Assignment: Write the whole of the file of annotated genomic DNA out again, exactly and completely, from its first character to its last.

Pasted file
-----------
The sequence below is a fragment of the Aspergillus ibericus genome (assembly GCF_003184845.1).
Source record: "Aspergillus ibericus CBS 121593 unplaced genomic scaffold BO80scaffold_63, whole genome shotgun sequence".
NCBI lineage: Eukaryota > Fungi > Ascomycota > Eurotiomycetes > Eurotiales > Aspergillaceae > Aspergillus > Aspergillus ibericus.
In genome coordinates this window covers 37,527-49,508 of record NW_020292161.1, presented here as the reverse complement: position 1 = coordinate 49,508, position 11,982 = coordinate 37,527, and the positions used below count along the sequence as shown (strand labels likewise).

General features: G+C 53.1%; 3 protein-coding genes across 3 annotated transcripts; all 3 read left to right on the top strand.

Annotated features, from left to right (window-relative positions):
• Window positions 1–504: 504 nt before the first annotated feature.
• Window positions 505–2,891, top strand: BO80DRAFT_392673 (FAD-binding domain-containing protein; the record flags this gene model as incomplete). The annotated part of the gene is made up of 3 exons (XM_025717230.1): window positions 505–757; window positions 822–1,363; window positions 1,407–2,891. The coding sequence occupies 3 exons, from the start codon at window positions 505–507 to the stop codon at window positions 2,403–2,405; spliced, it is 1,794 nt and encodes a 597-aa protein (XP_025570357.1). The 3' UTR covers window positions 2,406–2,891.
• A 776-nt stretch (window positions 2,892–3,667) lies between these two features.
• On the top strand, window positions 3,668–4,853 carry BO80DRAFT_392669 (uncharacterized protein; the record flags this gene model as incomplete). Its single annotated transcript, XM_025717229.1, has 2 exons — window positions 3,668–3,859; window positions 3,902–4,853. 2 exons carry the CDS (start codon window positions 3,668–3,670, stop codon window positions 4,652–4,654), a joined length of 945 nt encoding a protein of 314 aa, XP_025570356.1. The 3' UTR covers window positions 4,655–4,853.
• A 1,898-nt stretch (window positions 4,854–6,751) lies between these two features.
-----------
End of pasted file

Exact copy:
The sequence below is a fragment of the Aspergillus ibericus genome (assembly GCF_003184845.1).
Source record: "Aspergillus ibericus CBS 121593 unplaced genomic scaffold BO80scaffold_63, whole genome shotgun sequence".
NCBI lineage: Eukaryota > Fungi > Ascomycota > Eurotiomycetes > Eurotiales > Aspergillaceae > Aspergillus > Aspergillus ibericus.
In genome coordinates this window covers 37,527-49,508 of record NW_020292161.1, presented here as the reverse complement: position 1 = coordinate 49,508, position 11,982 = coordinate 37,527, and the positions used below count along the sequence as shown (strand labels likewise).

General features: G+C 53.1%; 3 protein-coding genes across 3 annotated transcripts; all 3 read left to right on the top strand.

Annotated features, from left to right (window-relative positions):
• Window positions 1–504: 504 nt before the first annotated feature.
• Window positions 505–2,891, top strand: BO80DRAFT_392673 (FAD-binding domain-containing protein; the record flags this gene model as incomplete). The annotated part of the gene is made up of 3 exons (XM_025717230.1): window positions 505–757; window positions 822–1,363; window positions 1,407–2,891. The coding sequence occupies 3 exons, from the start codon at window positions 505–507 to the stop codon at window positions 2,403–2,405; spliced, it is 1,794 nt and encodes a 597-aa protein (XP_025570357.1). The 3' UTR covers window positions 2,406–2,891.
• A 776-nt stretch (window positions 2,892–3,667) lies between these two features.
• On the top strand, window positions 3,668–4,853 carry BO80DRAFT_392669 (uncharacterized protein; the record flags this gene model as incomplete). Its single annotated transcript, XM_025717229.1, has 2 exons — window positions 3,668–3,859; window positions 3,902–4,853. 2 exons carry the CDS (start codon window positions 3,668–3,670, stop codon window positions 4,652–4,654), a joined length of 945 nt encoding a protein of 314 aa, XP_025570356.1. The 3' UTR covers window positions 4,655–4,853.
• A 1,898-nt stretch (window positions 4,854–6,751) lies between these two features.